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THE CHAOTIC situation at the island’s airports could affect flight safety, officials said yesterday, as ground handling staff responsible for the turmoil threatened to go on strike.

Head of the Cypriot Air-Accident Investigation Committee, Costas Orfanos warned that the situation at both Larnaca and Paphos airports could have an effect on flight security.

“There have been incidents where we have been forced to notify airline companies to take measures. While there is no need for panic as most cases have not been serious, this is definitely worrying us, as these incidents may constitute a problems in flight safety,” he said.

Communications Minister Nicos Nicolaides said yesterday that the Civil Aviation Authority was doing everything possible to guarantee that flight security was not threatened.

The state of affairs at the airports showed no signs of improvement yesterday. After Tuesday’s embarrassing incident where a group of passengers were boarded onto the wrong flight at Larnaca airport, a flight was delayed by more than half an hour as ground handling staff made a mistake in counting the number of suitcases boarded onto an aircraft. Air traffic control would not allow the Cyprus Airways plane to take off, forcing the pilot to call for the luggage to be removed from the aircraft to be recounted.

On Wednesday, Nicolaides issued an ultimatum to the two companies responsible for ground handling services stating that if the problems, ranging from a lack of communication and expertise, to a serious shortage of staff, were not rectified by Monday then airport operator Hermes would be instructed to break off the contract with the companies.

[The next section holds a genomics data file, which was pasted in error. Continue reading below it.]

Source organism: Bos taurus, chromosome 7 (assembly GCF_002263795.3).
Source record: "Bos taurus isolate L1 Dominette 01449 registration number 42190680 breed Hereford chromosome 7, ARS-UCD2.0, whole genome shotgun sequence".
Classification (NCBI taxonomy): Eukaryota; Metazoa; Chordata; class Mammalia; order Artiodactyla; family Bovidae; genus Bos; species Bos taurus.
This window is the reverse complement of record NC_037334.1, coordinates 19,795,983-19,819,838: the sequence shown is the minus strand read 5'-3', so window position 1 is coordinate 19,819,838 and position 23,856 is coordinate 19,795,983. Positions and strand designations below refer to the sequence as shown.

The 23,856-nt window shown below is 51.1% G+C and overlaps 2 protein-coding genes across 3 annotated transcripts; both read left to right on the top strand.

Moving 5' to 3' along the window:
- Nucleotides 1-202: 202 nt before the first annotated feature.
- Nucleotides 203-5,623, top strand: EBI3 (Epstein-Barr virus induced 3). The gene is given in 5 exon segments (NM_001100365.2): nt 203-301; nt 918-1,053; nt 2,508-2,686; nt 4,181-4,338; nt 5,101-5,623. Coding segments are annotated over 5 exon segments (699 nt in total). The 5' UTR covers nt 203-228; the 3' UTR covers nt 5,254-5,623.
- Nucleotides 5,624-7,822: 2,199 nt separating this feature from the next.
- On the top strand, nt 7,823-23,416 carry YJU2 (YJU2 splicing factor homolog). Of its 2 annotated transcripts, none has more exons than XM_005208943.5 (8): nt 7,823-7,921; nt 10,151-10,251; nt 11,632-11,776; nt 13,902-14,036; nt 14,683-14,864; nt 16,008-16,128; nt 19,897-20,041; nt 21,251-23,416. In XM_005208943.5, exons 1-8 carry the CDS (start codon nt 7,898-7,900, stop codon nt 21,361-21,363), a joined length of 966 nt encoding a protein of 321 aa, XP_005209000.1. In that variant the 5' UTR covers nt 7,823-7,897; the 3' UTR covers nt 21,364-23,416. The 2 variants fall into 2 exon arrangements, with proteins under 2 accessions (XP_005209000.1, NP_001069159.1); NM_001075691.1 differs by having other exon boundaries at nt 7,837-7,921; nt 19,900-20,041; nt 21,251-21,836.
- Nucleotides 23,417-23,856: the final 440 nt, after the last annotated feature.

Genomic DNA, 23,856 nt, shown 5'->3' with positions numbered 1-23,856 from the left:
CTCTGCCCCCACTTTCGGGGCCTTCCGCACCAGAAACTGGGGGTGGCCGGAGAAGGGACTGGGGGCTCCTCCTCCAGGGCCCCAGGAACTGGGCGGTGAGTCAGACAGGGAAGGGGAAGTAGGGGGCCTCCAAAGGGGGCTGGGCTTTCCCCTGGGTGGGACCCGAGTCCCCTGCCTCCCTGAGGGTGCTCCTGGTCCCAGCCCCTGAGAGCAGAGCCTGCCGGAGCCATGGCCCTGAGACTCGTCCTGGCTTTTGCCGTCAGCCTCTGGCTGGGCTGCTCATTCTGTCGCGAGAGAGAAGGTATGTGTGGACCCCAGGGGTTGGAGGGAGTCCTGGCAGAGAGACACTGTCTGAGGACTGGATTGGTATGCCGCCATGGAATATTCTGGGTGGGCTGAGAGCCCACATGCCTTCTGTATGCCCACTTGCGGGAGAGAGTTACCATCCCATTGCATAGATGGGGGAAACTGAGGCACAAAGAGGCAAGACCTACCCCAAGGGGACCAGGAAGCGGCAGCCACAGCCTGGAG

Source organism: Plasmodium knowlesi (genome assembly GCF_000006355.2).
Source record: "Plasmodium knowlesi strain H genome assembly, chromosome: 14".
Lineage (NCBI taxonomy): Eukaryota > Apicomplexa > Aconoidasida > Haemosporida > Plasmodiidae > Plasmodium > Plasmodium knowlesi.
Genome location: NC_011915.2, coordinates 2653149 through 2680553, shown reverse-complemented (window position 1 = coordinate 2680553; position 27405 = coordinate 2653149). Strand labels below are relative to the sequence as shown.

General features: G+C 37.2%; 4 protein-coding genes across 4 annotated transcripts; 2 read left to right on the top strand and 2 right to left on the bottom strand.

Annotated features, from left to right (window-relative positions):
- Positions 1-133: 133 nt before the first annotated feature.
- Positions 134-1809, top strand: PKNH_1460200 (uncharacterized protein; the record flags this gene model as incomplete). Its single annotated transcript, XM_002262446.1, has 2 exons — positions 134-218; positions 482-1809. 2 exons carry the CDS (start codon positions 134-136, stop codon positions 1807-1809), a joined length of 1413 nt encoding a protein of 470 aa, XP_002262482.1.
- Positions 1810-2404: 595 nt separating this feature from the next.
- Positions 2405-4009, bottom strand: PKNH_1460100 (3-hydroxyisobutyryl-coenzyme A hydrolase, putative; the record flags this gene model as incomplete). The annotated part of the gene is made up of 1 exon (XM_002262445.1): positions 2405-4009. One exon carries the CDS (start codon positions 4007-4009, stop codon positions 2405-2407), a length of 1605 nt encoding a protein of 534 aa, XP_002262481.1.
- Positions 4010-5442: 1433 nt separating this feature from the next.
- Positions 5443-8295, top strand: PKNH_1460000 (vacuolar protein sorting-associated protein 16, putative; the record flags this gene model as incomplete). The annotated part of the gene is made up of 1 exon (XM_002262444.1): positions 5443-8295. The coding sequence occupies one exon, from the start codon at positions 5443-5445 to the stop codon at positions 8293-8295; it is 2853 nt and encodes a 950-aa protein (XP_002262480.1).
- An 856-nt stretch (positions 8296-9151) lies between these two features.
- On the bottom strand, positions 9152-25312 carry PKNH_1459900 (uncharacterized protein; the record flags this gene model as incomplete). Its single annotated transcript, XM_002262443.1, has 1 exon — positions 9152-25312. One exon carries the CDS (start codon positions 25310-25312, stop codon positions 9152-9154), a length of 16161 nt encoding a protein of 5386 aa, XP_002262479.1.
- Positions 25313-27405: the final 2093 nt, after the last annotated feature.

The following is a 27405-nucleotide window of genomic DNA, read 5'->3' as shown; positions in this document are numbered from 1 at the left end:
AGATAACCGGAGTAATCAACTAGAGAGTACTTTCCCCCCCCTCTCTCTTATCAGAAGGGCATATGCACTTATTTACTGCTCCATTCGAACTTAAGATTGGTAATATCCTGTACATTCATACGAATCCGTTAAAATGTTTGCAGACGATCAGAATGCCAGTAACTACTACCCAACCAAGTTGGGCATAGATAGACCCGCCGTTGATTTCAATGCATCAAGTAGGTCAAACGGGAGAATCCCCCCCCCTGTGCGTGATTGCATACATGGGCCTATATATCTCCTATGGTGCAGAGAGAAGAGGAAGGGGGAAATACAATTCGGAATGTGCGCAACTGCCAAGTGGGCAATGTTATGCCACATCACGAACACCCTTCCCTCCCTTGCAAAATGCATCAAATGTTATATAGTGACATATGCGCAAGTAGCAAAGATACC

Ground handling at the island’s airports was taken over in May by a joint venture between Cyprus Airways (CY) and Swissport - GAP Vassilopoulos (Cyprus) Ltd, and a second joint venture; LGS (Louis, Gold Air and Service Air) Handling.

According to chairman of the House Communications committee, Zacharias Koulias, LGS had acted immediately to iron out any initial problems they faced, adding that Swissport was the company refusing to co-operate.

“In our case, what is being said about the chaotic situation about the airports does not affect us,” sources close to Louis told the Cyprus Mail yesterday.

“Of course there were some small teething problems since we took over because at very short notice we had to train people, but none of the serious incidents talked about are LGS related. We now believe that, from our point of view, ground handling services are at the same level as they were before we took over, however our plan is that we will go one step further in the provision of such services in the future.”

Swissport Operations Director could not be reached for comment yesterday.

Unions yesterday warned that workers could be forced to resort to taking strike action. The unions PEO and SEK warned Swissport to stop exploiting its workers, calling on them to employ 90 more members of staff as workers were forced to work overtime to cover shifts. The unions also announced that from yesterday, workers would not accept calls from their companies to work overtime.

DISY deputy and member of the House Communications committee Tasos Mitsopoulos said yesterday that the companies’ decision to alter the timetable for its workers was ill-advised.

“The two companies chose to change the workers timetable, something that has caused a great deal of agitation, meaning that they could even go on strike,” he said.

Mitsopoulos criticised the decision to transfer ground handling services at such a busy period for tourism.

“There was no time given for workers to become trained as the transfer of the ground handling operations from Hermes came at a bad time. The Civil Aviation should have communicated with the involved parties so that the switch took place during a smoother transition period,” he said.

By Nassos Stylianou,Friday, Cyprus Mail, July 4, 2008|||Airport chaos could become security issue
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